It's OK to Hate-Watch ‘Peter Pan' (Even Though No One Really Hate-Watches Anything)

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There are at least two Internet writers I "hate-read" on occasion. I do not enjoy their writing styles or their opinions, yet I read. I legitimately hate-read them. I read, then I stew quietly, thinking, This guy has a lot of nerve. It’s not an enjoyable experience and it’s certainly not healthy. I don’t make these opinions public because my feelings are embarrassing. It’s not a good trait in a human being to actively display feelings of hate against people who (A) have shown no real aggression in return or (B) if they have, to give them that satisfaction. It’s all very ugly.

The term hate-read or hate-watch (I suppose there is hate-listening; I have my doubts on hate-smell or hate-taste) seems a little too all-encompassing. I can only remember knowingly hate-watching something once. That is, I purposefully sought out a television show that I knew I would hate, just so that I could hate it. That was the show ‘Stalker’—I only watched it once because it’s not fun to legitimately hate-watch something.

Sometimes, on Twitter, people will ask me why I continue to watch ‘Gotham’ on a weekly basis even though I dislike the show. The truth is, yes, I think that ‘Gotham is a bad show, but I still enjoy watching ‘Gotham.’ It honestly makes me laugh. I like laughing, ergo, I am having a good time while watching ‘Gotham.’ I am not hate-watching ‘Gotham.’ I am watching ‘Gotham’ because it brings me pleasure, even if those reasons were unintended by the show's creators. And considering recent events, anything that brings me pleasure is a welcome respite. Why would I actively seek out more misery?

And that brings us to Thursday night’s broadcast of ‘Peter Pan Live,’ starring Allison Williams and Christopher Walken. Earlier this week, Williams said this to The Daily Beast,

I will say this about last year: today’s audiences like to watch things cynically.

[…]

Hatewatching is a thing, it’s a whole way of watching something, and it’s not an audience that’s natural to a non-cynical performance. ‘Peter Pan,’ you cannot watch cynically. If you do, you’re going to hate it, no question. It falls apart instantly.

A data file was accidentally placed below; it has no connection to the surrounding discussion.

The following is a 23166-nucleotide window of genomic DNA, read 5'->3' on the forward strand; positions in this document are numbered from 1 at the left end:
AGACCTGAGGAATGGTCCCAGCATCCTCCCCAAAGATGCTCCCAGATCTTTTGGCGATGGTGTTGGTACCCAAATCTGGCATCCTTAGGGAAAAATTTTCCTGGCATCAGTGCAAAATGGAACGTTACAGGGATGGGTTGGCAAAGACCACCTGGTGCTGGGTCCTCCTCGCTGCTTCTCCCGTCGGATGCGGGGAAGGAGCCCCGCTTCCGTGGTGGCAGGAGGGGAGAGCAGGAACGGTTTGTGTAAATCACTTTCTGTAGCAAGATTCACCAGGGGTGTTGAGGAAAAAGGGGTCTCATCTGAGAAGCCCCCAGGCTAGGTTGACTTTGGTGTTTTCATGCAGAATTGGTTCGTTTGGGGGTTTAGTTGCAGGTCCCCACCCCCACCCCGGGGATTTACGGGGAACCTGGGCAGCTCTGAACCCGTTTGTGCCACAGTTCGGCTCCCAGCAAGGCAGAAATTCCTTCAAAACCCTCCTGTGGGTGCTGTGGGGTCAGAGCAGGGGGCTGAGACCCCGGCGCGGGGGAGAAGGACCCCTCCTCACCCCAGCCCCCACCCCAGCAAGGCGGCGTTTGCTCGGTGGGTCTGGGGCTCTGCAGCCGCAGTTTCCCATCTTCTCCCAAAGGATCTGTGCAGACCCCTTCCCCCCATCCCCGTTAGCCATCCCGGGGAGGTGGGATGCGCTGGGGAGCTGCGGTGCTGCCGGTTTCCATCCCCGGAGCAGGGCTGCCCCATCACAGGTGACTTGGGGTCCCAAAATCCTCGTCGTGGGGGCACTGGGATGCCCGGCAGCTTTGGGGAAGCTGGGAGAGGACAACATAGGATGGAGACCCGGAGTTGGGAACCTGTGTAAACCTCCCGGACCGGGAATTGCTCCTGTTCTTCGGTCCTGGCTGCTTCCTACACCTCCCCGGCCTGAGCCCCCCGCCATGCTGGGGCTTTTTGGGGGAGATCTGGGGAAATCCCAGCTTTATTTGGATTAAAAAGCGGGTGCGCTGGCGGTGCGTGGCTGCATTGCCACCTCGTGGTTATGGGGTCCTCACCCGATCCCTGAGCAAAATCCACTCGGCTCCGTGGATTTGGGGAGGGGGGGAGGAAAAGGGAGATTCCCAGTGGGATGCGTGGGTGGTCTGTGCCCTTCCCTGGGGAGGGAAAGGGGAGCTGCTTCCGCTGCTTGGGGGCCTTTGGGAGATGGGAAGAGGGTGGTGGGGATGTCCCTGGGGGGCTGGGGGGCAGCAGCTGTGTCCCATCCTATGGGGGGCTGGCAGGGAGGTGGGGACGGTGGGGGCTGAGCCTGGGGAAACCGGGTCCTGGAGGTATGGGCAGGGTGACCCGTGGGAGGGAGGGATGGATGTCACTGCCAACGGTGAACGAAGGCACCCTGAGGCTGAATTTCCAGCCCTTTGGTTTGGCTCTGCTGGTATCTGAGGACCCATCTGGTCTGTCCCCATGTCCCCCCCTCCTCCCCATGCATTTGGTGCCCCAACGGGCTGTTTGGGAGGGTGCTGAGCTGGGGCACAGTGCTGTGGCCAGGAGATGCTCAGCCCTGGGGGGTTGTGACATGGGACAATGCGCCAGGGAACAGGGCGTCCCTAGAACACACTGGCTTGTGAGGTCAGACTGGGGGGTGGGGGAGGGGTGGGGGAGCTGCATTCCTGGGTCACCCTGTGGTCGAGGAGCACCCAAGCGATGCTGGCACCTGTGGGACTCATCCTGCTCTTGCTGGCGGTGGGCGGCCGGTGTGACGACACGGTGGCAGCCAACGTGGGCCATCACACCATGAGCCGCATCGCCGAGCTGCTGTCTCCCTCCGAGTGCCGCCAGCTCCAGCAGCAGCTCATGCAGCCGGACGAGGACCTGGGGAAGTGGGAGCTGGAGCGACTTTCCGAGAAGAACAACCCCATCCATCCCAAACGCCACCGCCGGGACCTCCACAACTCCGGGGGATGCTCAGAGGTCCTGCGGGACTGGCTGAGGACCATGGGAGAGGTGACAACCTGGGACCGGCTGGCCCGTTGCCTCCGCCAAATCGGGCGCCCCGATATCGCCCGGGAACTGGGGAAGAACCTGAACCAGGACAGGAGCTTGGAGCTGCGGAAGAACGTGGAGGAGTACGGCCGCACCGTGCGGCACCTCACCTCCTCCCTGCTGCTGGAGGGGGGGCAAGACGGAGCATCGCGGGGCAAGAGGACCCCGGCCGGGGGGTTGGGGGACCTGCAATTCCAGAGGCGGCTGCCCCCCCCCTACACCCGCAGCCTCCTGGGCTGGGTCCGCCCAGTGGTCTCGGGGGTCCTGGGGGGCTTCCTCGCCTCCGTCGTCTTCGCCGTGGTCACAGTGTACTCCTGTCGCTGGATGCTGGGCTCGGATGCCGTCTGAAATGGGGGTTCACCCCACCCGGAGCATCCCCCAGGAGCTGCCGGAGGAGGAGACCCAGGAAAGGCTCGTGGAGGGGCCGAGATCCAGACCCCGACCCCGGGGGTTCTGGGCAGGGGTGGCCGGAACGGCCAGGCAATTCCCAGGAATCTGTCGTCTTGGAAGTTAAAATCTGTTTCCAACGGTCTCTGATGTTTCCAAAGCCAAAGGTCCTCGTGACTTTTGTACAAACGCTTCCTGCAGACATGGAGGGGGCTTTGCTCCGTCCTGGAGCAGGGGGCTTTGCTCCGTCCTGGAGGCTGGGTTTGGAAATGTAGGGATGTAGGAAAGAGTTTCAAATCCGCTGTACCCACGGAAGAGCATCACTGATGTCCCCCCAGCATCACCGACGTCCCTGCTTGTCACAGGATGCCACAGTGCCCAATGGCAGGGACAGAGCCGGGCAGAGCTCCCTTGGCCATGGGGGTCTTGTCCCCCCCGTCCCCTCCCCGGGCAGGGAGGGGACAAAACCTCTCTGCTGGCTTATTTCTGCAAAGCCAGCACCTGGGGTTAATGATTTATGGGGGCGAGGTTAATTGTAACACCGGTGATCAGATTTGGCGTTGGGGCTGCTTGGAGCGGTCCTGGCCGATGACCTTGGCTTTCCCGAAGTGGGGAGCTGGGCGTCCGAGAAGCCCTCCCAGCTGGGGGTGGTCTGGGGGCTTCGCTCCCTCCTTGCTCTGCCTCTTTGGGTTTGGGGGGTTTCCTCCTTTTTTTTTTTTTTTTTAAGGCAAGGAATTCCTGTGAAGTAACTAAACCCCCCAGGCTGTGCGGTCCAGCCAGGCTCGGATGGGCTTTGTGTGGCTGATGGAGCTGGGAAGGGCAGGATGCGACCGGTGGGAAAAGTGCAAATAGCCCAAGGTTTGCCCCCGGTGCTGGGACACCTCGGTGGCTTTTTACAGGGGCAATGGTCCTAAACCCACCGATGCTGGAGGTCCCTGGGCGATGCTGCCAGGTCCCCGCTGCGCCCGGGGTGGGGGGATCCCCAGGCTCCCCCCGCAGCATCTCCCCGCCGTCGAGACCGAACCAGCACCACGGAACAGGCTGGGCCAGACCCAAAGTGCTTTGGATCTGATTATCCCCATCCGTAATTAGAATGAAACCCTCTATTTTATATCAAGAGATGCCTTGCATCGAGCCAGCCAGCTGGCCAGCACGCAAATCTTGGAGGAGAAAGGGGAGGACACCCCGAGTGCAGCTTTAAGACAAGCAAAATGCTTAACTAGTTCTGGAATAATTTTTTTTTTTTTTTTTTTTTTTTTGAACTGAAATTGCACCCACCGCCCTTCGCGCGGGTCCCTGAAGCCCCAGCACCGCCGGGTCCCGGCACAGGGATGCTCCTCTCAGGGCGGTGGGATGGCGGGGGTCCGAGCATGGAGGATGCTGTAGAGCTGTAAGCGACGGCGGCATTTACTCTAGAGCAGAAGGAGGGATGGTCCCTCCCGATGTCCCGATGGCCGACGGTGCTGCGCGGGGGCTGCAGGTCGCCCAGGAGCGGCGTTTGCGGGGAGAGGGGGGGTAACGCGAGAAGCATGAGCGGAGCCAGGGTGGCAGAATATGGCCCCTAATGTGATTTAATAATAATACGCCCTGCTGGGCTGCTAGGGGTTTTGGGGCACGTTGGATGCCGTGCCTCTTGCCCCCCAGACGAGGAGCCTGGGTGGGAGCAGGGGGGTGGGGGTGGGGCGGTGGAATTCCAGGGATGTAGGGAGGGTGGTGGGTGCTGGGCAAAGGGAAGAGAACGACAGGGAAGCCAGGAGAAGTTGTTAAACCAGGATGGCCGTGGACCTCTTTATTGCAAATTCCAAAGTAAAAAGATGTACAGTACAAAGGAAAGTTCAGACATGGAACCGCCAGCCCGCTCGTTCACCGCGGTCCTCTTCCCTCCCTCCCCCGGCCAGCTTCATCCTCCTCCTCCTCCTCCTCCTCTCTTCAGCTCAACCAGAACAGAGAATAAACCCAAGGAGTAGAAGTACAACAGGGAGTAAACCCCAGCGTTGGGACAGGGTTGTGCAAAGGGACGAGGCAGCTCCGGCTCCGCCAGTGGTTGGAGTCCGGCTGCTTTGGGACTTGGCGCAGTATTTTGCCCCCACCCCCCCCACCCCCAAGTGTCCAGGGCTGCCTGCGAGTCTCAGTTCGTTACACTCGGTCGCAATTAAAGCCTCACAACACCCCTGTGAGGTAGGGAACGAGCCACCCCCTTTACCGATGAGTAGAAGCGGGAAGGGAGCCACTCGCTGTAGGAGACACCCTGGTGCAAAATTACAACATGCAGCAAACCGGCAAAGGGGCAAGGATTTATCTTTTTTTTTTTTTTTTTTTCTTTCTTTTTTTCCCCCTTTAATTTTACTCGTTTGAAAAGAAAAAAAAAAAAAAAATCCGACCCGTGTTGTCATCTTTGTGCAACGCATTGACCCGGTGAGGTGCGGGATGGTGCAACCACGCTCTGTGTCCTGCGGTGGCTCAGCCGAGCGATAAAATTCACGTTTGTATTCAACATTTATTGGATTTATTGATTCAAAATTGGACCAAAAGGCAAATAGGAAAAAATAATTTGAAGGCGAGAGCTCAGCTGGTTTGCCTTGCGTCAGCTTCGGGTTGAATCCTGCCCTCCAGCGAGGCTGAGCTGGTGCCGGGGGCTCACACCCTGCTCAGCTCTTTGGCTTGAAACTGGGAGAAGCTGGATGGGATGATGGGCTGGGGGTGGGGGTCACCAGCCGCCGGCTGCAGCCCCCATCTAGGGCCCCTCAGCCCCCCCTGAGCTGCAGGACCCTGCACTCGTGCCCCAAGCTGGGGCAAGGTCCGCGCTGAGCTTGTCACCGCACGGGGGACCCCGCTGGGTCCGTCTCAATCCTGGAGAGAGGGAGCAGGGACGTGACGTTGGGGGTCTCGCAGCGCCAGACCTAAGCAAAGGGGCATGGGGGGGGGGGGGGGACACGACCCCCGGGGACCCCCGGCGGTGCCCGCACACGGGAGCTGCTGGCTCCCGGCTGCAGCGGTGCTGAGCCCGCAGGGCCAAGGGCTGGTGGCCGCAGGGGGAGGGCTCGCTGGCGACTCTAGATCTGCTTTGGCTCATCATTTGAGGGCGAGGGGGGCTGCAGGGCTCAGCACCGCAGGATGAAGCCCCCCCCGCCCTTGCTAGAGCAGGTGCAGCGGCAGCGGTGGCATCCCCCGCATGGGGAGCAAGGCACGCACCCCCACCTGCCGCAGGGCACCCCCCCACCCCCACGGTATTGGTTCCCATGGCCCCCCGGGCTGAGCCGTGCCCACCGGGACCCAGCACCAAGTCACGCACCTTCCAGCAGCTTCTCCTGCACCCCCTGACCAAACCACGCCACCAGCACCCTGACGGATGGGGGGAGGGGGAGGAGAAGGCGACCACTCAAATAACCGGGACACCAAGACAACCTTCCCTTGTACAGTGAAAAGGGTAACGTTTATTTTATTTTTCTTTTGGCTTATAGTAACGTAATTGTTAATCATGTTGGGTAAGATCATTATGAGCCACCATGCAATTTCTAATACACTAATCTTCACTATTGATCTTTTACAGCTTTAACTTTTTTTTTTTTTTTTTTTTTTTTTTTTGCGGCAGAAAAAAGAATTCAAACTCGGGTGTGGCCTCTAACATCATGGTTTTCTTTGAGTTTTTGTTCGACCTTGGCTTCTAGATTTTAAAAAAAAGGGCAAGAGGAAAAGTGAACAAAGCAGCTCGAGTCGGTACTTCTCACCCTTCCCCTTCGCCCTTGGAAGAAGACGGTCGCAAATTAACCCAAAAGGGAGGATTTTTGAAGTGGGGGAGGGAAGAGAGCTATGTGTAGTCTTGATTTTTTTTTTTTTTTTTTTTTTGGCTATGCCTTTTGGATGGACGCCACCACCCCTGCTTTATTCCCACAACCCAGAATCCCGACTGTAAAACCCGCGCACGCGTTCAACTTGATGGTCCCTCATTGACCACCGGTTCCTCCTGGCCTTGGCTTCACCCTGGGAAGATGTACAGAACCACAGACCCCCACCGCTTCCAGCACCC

There’s some truth here, audiences do like to watch things cynically. I am guilty of this all the time. But I think that’s different than hate. Yes, I watched last year’s live performance of ‘The Sound of Music’ with some cynicism, but, by the end of the show, it won me over. It was fun! I suspect a lot of other people who could be accused of being cynical would also admit they had fun. Human beings have a way of avoiding things that they hate. Even when I feel compelled to hate-read, it’s only for a short amount of time before I start feeling terrible and do something else. So I’m not going to go as far to say hate-watching doesn’t exist, but I don’t think it exists in the way we use that term. I bet the people who watch all of ‘Peter Pan Live’ live tonight, no matter how much they tweet to the contrary, are actually enjoying their experience.

I am genuinely looking forward to ‘Peter Pan Live.’ Live television used to be common practice, but is now rare. (Which is why ‘Saturday Night Live’ is still so special.) In an age where television advertisers can’t figure out how to get people to actually watch their commercials, live television is a somewhat ingenious way to get people to actually watch as the show is being broadcast, as opposed to on DVR. It becomes a community event because it’s live television and anything can happen.

In a 2011 essay, Chuck Klosterman sums up why we like watching sports live,

If I record Thursday’s Mavs-Heat game and wait until Friday morning to watch it, will I be able to avoid discovering that Miami won in overtime? Probably […] What if a bear broke into the stadium and started attacking players on the court, forcing Shawn Marion to tackle the bear and break its neck? Is there any chance I could avoid hearing that news before pressing “play” on the DVR remote? No. No way […]We don’t crave live sporting events because we need immediacy; we crave them because they represent those (increasingly rare) circumstances in which the entire spectrum of possibility is in play. They’re the last scraps of mass society that are totally unfixed.

And the same holds true for watching ‘Peter Pan Live.’ What if a bear got loose on set? What if Christopher Walken had to fight the bear? The thing is, it’s not cool to watch ‘Peter Pan Live,’ but yet we want to feel like we are part of a community, all doing something at the same time, so we make jokes on Twitter. And, honestly, reading some ‘Peter Pan Live’ jokes and taking a break from the world around us for a couple of hours doesn’t sound too bad. And just because people make jokes does not mean what they’re joking about is something they hate. I make jokes about ‘Star Wars’ all the time and I love ‘Star Wars.’

I will be watching ‘Peter Pan Live’ tonight and I can’t wait. Yes, I might make a joke. I can’t help it sometimes. But that doesn’t mean I’m hate-watching. If I'm truly hate-watching, I'm miserable. I’m watching because I assume the experience will bring me pleasure. I’m expecting to like ‘Peter Pan Live,’ even if it's bad. And, right now, more than ever, it really feels good to like something.

Mike Ryan has written for The Huffington Post, Wired, Vanity Fair and GQ. He is the senior editor of ScreenCrush. You can contact him directly on Twitter.

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